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My 3 Recent Exhibition Visits

Hi there,

Just typing "hi" was followed by a long pause. It's been a while since I last sat down to write, although in truth, I'm always writing in some form or another. But here I am, back at it again.

Showcasing pieces of the 3 artists at Eniyan Exhibition

In this blog post, I share my recent experiences from three exhibition visits and delve into how they stirred my emotions. You get to find out why I was MIA. For those who know me or perhaps those who don't, visiting art galleries, museums, and exhibitions has been a constant in my life, particularly since my early twenties. It has become one of my safest and favourite things to do, mostly alone. Let's get into it!

In January, I went solo to AGO to view the exhibition "Life Between Islands: Caribbean-British Art 1950s-Now," and it evoked emotions in me for many reasons. I went there as an escape to be alone with my thoughts yet enveloped by the loud voices of the art pieces. I saw some photography pieces taken on the Black People's Day of Action, 2nd March 1981. I remember seeing this quote from Phillips that said, "We haven't been given a proper platform to show our culture, our side of the story... it's not Black history, this is British history, whether you like it or not."

In the hour and a half I spent immersed in the exhibition, exploring the impactful photography capturing the struggles of black individuals and thought-provoking paintings such as the one depicting a woman weaving her hair, her gaze hinting at an anticipation for what lies ahead, to the portrayal of the burdens placed upon the first girl child in many black households, I found myself deeply moved. It was a beautiful display, yet it also stirred fear within me. As I was in the midst of curating my own exhibition, I couldn't help but wonder if I would be able to unveil stories and emotions as effectively as these curators did. However, I managed to shake off those doubts.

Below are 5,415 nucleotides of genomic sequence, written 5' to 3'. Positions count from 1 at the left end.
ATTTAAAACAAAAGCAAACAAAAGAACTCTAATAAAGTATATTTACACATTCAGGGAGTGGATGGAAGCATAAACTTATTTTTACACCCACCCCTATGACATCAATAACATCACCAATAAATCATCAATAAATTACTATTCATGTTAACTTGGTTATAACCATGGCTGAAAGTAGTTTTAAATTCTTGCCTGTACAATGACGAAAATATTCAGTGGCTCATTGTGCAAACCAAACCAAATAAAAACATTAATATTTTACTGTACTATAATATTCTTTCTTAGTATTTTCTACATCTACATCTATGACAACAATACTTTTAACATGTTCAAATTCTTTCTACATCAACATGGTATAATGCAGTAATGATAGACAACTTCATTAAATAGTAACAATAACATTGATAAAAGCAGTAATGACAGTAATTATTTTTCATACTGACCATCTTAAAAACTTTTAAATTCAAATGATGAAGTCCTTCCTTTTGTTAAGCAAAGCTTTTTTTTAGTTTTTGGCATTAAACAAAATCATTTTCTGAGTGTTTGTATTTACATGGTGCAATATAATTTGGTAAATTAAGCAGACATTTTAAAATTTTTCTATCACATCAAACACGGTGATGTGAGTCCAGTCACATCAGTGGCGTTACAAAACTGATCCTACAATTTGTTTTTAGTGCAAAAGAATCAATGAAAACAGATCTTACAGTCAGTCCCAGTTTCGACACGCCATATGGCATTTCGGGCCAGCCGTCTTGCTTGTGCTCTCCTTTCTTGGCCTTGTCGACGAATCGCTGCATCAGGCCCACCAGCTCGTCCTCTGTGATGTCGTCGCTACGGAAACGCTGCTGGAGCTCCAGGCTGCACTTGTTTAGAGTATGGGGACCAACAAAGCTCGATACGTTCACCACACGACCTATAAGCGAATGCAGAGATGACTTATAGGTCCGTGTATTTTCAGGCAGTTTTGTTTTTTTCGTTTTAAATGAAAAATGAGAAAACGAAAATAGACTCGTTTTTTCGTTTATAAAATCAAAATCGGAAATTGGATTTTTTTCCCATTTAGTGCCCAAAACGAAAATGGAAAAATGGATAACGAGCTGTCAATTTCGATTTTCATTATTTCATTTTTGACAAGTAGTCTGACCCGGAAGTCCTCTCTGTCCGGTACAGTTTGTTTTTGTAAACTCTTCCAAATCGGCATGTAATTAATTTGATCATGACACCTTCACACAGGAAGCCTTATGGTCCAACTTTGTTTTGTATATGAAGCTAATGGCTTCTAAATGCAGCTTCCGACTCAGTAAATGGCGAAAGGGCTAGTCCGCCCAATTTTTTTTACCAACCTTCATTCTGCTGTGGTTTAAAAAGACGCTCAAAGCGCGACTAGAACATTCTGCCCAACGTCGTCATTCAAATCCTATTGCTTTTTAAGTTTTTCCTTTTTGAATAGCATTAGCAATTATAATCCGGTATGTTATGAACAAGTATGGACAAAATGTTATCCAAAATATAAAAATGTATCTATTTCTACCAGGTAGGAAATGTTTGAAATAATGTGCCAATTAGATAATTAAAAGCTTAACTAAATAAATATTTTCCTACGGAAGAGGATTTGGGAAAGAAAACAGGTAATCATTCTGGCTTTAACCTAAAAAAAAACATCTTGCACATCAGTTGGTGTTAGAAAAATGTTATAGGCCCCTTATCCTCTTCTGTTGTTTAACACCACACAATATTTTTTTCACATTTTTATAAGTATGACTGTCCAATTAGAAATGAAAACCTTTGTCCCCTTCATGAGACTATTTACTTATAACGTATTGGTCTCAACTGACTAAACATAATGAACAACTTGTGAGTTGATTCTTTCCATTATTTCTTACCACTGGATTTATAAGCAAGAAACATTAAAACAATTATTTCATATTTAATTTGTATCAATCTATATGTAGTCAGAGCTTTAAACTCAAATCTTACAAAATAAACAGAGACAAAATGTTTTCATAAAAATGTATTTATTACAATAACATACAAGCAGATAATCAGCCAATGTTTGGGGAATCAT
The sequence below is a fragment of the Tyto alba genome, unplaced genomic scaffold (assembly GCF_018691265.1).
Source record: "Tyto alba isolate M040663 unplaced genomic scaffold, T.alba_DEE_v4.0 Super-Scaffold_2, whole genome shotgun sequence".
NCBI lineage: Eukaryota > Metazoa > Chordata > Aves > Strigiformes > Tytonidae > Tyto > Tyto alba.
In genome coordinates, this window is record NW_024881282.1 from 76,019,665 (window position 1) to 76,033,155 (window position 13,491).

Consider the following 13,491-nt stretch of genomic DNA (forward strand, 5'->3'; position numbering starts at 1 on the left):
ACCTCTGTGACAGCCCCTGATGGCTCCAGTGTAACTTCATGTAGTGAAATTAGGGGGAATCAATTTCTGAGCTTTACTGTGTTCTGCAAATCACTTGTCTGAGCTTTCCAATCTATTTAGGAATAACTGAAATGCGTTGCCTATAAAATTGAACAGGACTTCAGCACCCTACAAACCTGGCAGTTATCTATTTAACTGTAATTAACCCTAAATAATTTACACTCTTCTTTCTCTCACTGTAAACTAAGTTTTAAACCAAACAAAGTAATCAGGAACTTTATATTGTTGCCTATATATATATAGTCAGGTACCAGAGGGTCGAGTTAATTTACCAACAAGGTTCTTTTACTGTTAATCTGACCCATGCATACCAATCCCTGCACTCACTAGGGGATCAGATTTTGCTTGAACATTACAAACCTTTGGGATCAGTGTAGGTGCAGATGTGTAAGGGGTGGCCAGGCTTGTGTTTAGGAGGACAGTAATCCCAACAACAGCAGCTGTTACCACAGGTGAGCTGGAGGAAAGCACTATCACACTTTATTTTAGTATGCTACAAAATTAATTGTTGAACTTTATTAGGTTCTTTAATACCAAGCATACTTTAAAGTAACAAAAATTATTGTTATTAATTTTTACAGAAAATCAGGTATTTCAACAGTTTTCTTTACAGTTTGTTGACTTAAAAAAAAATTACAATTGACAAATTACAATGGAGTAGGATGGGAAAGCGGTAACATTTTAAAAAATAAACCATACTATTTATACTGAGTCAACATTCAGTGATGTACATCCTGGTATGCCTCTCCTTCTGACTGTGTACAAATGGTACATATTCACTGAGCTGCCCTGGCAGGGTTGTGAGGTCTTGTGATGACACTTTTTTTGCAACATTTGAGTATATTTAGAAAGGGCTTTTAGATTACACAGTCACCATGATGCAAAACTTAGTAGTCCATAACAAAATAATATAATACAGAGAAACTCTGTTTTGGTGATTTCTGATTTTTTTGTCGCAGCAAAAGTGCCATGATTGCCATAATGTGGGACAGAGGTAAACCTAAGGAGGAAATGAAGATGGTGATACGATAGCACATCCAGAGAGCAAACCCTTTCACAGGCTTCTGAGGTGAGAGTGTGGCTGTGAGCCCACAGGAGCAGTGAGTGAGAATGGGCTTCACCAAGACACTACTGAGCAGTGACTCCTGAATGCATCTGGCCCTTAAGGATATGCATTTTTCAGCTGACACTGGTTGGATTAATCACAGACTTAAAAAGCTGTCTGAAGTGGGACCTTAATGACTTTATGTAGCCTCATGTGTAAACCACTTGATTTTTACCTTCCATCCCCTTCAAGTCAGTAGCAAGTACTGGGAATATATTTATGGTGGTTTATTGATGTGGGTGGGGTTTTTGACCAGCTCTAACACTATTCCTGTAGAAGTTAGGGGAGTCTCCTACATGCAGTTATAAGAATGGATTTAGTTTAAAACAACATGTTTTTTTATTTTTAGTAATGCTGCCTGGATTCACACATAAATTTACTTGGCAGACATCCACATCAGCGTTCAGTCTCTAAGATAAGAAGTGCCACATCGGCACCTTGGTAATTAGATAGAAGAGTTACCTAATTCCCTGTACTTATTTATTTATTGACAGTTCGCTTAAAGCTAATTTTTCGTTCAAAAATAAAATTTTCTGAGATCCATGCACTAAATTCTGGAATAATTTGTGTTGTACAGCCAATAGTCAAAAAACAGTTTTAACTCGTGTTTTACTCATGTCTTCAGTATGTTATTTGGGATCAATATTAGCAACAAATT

In February, I had the opportunity to present an exhibition I curated myself."ENIYAN," this exhibition celebrated black excellence through the works of three artists; Shaza Tarig, Zandra Jack, and Aisha Jallow, spanning two mediums: digital art and photography. As a tribute to Black History Month, "ENIYAN" shed light on the indispensable role of the community in fostering black excellence. A particular piece from Aisha Jellow, a portrait series called "Bathroom Break." This artwork evoked memories of my high school days, where the bathroom served as a safe space—a place for intimate conversations with friends becoming a place I could have my makeup retouched by a stranger as an adult. We set up a book for visitors to leave their reviews, and one in particular struck a chord with me. It read, "The vibe felt like a mild June Sunday in Haarlem." It totally warmed my heart. You can explore the showcased pieces here.

In March, I attended Zandra "UNKWNZJ" Jack's Solo Exhibition, "Blueprint," curated by Muse & Museums. Zandra, an artist featured in ENIYAN, presents refreshingly distinct work. One standout piece, "Say Cheese," exuded boldness and made me smile a lot. Her approach of leaving room for interpretation adds layers of fascination, as each viewer finds their own meaning within her creations. I've noticed that artists often produce their most meaningful work when they create for themselves and I can say this for Zandra.

All exhibitions, except for ENIYAN, are currently open for viewing. If you find yourself in Toronto, be sure to check them out.

My recent visits to these exhibitions have been nothing short of inspiring and thought-provoking. Each piece of art, with its unique perspective and narrative, has left a lasting impression on me. From the powerful messages conveyed at the AGO's "Life Between Islands" exhibition to the celebration of black excellence in "ENIYAN," I've been reminded of the profound impact art can have on both individuals and communities. As I continue my journey in the world of curating and experiencing art, I look forward to the stories yet to be told and the emotions waiting to be evoked. Here's to many more enriching experiences.

I hope you enjoyed this post. Share your thoughts in the comments below, and if you've visited any of these exhibitions, I'd love to hear about your experience.




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